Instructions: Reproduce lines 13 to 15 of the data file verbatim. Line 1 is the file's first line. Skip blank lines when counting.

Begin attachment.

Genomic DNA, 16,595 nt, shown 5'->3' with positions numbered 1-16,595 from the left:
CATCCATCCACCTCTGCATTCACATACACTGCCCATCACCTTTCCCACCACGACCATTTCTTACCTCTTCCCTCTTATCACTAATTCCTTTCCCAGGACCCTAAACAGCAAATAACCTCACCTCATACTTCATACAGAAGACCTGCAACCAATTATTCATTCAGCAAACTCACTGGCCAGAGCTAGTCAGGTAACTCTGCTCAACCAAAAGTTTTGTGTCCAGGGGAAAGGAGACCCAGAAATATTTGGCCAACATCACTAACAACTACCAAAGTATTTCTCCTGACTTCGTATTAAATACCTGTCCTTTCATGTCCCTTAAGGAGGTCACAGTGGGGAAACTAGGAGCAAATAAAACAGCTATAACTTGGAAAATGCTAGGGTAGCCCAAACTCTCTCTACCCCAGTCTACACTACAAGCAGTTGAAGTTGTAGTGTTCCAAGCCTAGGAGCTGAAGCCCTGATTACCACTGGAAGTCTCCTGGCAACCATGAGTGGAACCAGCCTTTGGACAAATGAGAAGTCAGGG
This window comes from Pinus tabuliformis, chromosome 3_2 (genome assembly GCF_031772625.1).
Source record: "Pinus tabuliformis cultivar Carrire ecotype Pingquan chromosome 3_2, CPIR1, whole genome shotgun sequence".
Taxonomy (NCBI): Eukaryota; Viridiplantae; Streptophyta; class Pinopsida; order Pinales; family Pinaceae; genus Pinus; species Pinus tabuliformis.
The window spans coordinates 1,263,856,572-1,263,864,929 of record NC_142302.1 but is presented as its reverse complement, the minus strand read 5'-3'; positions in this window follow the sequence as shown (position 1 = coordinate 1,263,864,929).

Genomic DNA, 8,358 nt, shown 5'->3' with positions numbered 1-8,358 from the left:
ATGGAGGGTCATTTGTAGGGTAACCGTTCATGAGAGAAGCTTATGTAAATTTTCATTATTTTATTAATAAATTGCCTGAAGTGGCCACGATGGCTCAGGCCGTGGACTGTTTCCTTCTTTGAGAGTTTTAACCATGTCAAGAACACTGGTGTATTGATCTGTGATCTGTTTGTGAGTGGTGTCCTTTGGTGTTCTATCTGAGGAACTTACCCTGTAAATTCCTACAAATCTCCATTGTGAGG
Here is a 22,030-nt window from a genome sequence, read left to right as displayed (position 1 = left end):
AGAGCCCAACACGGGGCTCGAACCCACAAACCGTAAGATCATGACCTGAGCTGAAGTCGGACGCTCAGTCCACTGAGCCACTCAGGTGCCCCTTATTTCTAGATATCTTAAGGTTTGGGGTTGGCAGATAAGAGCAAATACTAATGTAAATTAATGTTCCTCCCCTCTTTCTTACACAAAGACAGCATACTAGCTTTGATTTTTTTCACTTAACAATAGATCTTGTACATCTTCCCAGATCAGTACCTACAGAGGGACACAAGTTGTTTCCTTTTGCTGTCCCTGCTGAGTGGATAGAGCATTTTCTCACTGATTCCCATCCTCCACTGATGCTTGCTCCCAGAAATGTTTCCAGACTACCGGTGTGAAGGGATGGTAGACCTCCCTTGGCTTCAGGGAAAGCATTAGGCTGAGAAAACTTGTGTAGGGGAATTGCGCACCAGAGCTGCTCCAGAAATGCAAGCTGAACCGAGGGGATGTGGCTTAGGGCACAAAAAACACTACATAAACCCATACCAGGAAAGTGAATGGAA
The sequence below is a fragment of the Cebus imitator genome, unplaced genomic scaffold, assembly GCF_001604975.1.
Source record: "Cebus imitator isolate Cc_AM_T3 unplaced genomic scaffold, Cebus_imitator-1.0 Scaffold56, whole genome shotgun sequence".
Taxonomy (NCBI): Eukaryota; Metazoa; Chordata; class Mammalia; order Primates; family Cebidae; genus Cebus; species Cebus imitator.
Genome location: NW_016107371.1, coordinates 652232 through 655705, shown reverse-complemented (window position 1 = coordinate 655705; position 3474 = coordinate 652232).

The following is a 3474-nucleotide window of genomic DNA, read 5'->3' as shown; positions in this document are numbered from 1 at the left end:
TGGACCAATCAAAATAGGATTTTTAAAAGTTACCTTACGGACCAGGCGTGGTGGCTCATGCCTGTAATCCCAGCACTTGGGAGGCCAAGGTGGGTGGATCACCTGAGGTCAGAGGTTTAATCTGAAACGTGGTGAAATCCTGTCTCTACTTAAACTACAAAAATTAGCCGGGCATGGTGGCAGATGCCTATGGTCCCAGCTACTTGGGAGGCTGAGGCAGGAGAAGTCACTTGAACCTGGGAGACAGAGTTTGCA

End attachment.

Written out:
Taxonomy (NCBI): Eukaryota; Metazoa; Chordata; class Mammalia; order Primates; family Cebidae; genus Cebus; species Cebus imitator.
Genome location: NW_016107371.1, coordinates 652232 through 655705, shown reverse-complemented (window position 1 = coordinate 655705; position 3474 = coordinate 652232).

The following is a 3474-nucleotide window of genomic DNA, read 5'->3' as shown; positions in this document are numbered from 1 at the left end: